Those of you that follow Scott Redmond's antics on BikeSocial will know he loves a bargain! So, last summer when we gave him a pocketful of change and a strict £1000 budget, he relished the challenge of trying to find the best bike he could for the money. Nearly a year on and with thousands of miles under its belt, the Grand Designs Kawasaki ZZR 600 has come to the end of it usable life. What better tribute to this thoroughbred 600 than heading to Scunthorpe for a ride around, and around, and around...
Good morning race fans...
Opening the garage door at 8am on a Sunday morning I wheel out the 'race prepped' ZZR600. I’ve wheeled this bike out countless times since buying it last summer, today though is different. I am not riding it anywhere today, instead it’s wheeled inside my friend (and ex club racer) Luke Brackenbury’s van and we set the sat nav to a postcode somewhere in Scunthorpe. We pick up our mate on the way and team BikeSocial is go!
The whole idea behind the Grand Design project was to show you don’t need the latest bike to enjoy the thrills that motorcycling offers. I’ve had my fun riding on the road on my £701 budget buy, so when my mate Luke was after a bike to race I jokingly said use the ZZR, and now here we are!
The race series is one you’ve probably never heard about. It was news to me, which was another reason it appealed. The series is called Inappropriate Road Bikes, and it is run on a speedway track in Scunthorpe. Today was their last meeting of the winter season. All three of us had no real idea what to expect. Other than some photos from their Facebook page, we were pretty much in the dark. Luke had met one competitor as he’d put a shout out for a metal shoe on their page and as luck would have it, a guy in Peterborough had one that we could borrow. He didn’t need it this weekend because he’d broken his ankle at a previous round.
The ZZR had received a few mods to get it race ready. This included removing the front brakes and taping up the indicators. We’d already taken the headlight out. Having prepared bikes for racing before, it was pretty refreshing not having to read realms of rules on what we could and couldn’t do. We’d spent £13 on a lanyard kill switch, then discovered we didn’t actually need it, so it remains unfitted. We made some number boards with white electrical tape and replaced the worn out road tyres with a pair of race wets. These were donated to us by Facebook mates, thanks lads. The long Micron can was replaced with a stumpy item that our friends at Max Torque Cans contributed to our cause.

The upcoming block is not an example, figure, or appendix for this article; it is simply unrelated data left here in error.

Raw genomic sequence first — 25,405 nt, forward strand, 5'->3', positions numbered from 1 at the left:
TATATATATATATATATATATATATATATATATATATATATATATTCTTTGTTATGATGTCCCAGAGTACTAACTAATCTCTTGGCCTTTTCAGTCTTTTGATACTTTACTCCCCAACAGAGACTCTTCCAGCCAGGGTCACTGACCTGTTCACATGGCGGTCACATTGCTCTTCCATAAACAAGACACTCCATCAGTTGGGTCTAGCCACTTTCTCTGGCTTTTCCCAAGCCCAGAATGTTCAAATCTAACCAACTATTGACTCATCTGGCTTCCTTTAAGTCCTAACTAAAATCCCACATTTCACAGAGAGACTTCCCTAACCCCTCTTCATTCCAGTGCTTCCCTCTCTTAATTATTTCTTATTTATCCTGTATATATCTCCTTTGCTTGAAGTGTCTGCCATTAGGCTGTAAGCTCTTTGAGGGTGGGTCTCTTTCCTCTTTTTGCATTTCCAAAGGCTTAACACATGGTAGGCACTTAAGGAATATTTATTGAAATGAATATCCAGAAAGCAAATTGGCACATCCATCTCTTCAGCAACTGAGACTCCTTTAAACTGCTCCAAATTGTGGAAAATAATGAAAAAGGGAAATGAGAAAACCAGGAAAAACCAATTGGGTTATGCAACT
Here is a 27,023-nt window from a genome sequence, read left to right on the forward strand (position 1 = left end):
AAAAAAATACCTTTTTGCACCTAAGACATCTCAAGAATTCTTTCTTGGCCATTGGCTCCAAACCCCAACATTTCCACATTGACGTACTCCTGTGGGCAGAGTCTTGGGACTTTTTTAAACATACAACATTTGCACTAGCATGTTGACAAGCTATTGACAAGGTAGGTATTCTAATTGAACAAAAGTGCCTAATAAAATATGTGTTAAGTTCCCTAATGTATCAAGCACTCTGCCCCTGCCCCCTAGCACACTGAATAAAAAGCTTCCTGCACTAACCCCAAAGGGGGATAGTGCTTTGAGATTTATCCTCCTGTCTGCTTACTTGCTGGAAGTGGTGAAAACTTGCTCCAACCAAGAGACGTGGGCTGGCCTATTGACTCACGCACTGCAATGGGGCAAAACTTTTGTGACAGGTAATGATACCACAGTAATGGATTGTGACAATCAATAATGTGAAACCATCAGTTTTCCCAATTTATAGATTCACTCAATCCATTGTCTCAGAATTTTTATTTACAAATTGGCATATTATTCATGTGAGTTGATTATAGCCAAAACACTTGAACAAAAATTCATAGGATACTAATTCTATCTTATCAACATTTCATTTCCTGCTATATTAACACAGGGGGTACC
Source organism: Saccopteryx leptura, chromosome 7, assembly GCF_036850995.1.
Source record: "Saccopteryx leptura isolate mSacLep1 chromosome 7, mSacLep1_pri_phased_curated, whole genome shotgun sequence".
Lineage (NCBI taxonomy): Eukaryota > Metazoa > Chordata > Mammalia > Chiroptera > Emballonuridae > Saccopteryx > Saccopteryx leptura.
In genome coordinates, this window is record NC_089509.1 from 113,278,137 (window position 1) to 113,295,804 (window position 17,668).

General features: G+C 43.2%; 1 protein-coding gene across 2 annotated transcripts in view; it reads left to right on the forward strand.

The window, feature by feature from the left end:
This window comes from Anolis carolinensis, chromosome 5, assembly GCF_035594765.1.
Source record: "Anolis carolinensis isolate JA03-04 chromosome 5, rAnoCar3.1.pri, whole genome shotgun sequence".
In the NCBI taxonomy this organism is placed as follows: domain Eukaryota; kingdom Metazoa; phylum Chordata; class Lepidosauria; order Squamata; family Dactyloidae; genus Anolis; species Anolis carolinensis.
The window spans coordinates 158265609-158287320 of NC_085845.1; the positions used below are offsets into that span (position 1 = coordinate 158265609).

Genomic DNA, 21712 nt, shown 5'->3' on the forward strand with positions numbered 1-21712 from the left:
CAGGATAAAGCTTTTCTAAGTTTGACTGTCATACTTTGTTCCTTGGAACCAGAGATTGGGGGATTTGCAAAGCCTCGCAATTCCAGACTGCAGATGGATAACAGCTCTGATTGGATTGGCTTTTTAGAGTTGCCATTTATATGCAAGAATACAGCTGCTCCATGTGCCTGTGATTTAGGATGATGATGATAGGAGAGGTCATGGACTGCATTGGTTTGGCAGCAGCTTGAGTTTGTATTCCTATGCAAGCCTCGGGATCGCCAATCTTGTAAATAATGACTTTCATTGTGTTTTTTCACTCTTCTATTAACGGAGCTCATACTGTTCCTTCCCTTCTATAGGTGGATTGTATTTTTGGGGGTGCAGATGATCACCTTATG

Race entrance cost us £30 and in return we got 6 races. Each race lasts four laps; each lap is a quarter of a mile long. There was seven other entrants in the inappropriate race class. These included a real mixed bag, for example, a scooter through to a Buell. We weren’t the only sports 600. There was also a Suzuki GSX600F that arrived in full road trim including road tyres!
The races came thick and fast sandwiched between a variety of other classes that ranged from quads to kids on pit bikes. The first outing saw Luke bag a fourth place. We couldn’t help but tamper with the bike and somehow laid our hands on a tread cutter. Luke laid into the part worn wets, recutting some much needed tread. Come the next race he was visibly quicker but still came home fourth.
The other 600, so far, hadn’t come past him so we were winning the class battle. We all couldn’t stop smiling. Everyone was so friendly and helpful and Luke was having so much fun he’d convinced the lad on the GSX600F to let him cut tread into his road tyres. You don’t get this at MotoGP! Luke’s best result was two thirds. With a drying track the race pace lifted and all too soon the sixth race was over but not until the ZZR had a proper duel with the Buell.
We had toyed with selling the ZZR and even put a For Sale sign on its fairing. By the end of the day I’d peeled that off, and we were looking at the dates of the summer series! I doubt that the ZZR600 will return to road duties, plus with another mate being inspired by our antics, I’ve agreed to lend him the crazy Kawasaki.
Racing on a budget doesn’t come cheaper than this, plus the social side is brilliant, it sums up everything that is positive about motorcycling, meeting strangers who become friends, having fun and doing something new. I am loving this bike!